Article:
Rosella Visintin
Rosella Visintin
affiliation: IEO - Istituto Europeo di Oncologia
research area(s): Cell Biology
Course: Molecular Medicine: Molecular Oncology and Computational Biology
University/Istitution: Università di Milano, UNIMI-SEMM
Mechanisms that control the protein phosphatase Cdc14, an essential cell cycle regulator

Maintenance of genetic integrity from one generation to the next requires the accurate replication of chromosomes during S phase and their faithful segregation during mitosis. Accomplishing these critical tasks requires the coordination of several events. Errors during cell division, in particular chromosome mis-segregation, lead to genetic instability, a molecular hallmark of cancer.

In all eukaryotes, cell cycle progression is triggered and coordinated by a set of interacting proteins including cyclins, cyclins dependent kinases (CDKs) and their inhibitors (CDKI). My interests lie in understanding how a dividing cell exits from mitosis. For cells to exit the mitotic cycle and enter the next G1 phase, mitotic CDKs need to be inactivated. In budding yeast, the phosphatase Cdc14 plays a critical role in promoting this event. Given Cdc14's key role in promoting exit from mitosis, it is essential to understand how the this protein is itself regulated.

Cdc14 activity is controlled by an inhibitory subunit Cfi1 (also known as Net1). For most part of the cell cycle, from G1 up to metaphase, Cdc14 is sequestered and kept inactive in the nucleolus by binding to Cfi1. As soon as cells start to segregate their genetic material, Cdc14 is released from Cfi1 and spreads into the nucleus and cytoplasm, allowing it to reach its targets and trigger mitotic exit. Two regulatory networks have been identified that control the association of Cdc14 with Cfi1: the FEAR (Cdc Fourteen Early Anaphase Release) network and the MEN (Mitotic Exit Network).
At present, we have some understanding of the players involved in releasing Cdc14 from the nucleolus. However it remains unclear (1) which mechanisms are responsible for the dissociation between Cdc14 and Cfi1, and (2) how Cdc14 is recruited back into the nucleolus.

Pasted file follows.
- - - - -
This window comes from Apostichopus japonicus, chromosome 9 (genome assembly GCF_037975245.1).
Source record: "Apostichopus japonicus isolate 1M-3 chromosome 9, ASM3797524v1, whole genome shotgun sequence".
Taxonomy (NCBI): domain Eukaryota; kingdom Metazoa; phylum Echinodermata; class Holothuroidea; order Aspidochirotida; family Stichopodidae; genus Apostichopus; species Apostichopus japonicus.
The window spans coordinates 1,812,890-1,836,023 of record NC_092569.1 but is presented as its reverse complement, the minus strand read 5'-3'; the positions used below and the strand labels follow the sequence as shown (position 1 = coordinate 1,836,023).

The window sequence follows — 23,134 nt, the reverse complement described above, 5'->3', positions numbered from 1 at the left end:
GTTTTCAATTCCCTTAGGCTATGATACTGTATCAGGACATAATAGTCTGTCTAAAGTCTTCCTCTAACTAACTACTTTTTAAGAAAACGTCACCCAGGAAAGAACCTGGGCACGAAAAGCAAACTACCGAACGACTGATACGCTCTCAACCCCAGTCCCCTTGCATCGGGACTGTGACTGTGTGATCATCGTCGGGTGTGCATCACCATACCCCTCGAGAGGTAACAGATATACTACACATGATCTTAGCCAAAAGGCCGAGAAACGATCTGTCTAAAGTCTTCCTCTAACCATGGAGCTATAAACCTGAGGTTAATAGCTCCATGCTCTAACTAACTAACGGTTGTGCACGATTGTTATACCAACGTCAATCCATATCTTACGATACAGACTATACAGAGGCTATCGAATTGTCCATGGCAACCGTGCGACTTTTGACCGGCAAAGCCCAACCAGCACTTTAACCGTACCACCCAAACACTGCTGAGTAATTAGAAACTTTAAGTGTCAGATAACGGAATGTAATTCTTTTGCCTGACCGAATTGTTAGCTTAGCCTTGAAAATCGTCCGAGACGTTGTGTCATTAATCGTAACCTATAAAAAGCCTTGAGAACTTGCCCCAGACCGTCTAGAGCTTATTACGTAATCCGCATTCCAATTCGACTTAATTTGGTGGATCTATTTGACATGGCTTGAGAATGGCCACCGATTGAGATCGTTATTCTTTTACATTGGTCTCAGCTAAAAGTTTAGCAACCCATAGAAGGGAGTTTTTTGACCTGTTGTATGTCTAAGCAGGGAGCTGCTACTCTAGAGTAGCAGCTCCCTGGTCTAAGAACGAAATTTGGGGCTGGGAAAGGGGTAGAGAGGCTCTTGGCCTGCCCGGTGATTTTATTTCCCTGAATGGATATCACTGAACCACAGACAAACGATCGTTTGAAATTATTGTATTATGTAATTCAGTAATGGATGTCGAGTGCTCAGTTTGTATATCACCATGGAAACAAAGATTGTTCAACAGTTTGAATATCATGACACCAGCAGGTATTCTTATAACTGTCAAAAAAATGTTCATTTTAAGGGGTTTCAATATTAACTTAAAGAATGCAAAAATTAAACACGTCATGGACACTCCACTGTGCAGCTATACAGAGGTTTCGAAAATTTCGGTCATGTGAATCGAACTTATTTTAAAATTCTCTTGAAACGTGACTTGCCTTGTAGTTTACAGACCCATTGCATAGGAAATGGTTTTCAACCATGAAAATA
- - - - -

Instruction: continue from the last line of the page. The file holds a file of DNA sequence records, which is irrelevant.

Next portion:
Question 1: We intend to dissect the mechanisms that control the Cdc14/Cfi1 association by:

Examining the contribution of the two networks in promoting the release of Cdc14.
Testing the hypothesis that phosphorylation regulates the dissociation of Cdc14 from Cfi1 (as suggested by my own preliminary data)
Identifying the protein kinases that mediate the phosphorylation of these sites (once determined that phosphorylation of certain residues in Cdc14 and/or Cfi1 is important for regulating their association.
Dissecting the role of protein kinases Cdc5 and Dbf2, already identified as critical for this release to occur.

Question 2: Based on the knowledge that inactivation of the ubiquitin ligase APC/CCdh1 delays the return of Cdc14 into the nucleolus, we will:

Test the hypothesis that degradation of one or more MEN and FEAR network components is important for this event to take place.
Consider other APC/C substrates that are degraded at the end of mitosis.
Look for proteins involved in this process that have not been identified yet.

By integrating both lines of research, I strongly believe that we will shed some light on to the three fundamental processes of activation, maintenance, and termination of Cdc14 release, responsible for mediating progression through and exit from mitosis.

Because Cdc14, Cfi1, and the FEAR and MEN networks are highly conserved among eukaryotes, this research will provide key insights into the regulation of mitosis and maintenance of genomic integrity in humans.
1.Visintin R.
Cdc14B: When a good kid turns bad.
Cell Cycle. 2011 Aug 1;10(15).

2. Manzoni R, Montani F, Visintin C, Caudron F, Ciliberto A, Visintin R.
Oscillations in Cdc14 release and sequestration reveal a circuit underlying mitotic exit.
J Cell Biol. 2010 Jul 26;190(2):209-22.

3. De Wulf P, Montani F, Visintin R.
Protein phosphatases take the mitotic stage.
Curr Opin Cell Biol. 2009 Dec;21(6):806-15.

4. De Wulf P, Visintin R.
Cdc14B and APC/C tackle DNA damage.
Cell. 2008 Jul 25;134(2):210-2.

5. Visintin C, Tomson BN, Rahal R, Paulson J, Cohen M, Taunton J, Amon A, Visintin R.
APC/C-Cdh1-mediated degradation of the Polo kinase Cdc5 promotes the return of Cdc14 into the nucleolus.
Genes Dev. 2008 Jan 1;22(1):79-90.

6. Visintin RF, Lapasin R, Vignati E, D'Antona P, Lockhart TP.
Rheological behavior and structural interpretation of waxy crude oil gels.
Langmuir. 2005 Jul 5;21(14):6240-9.
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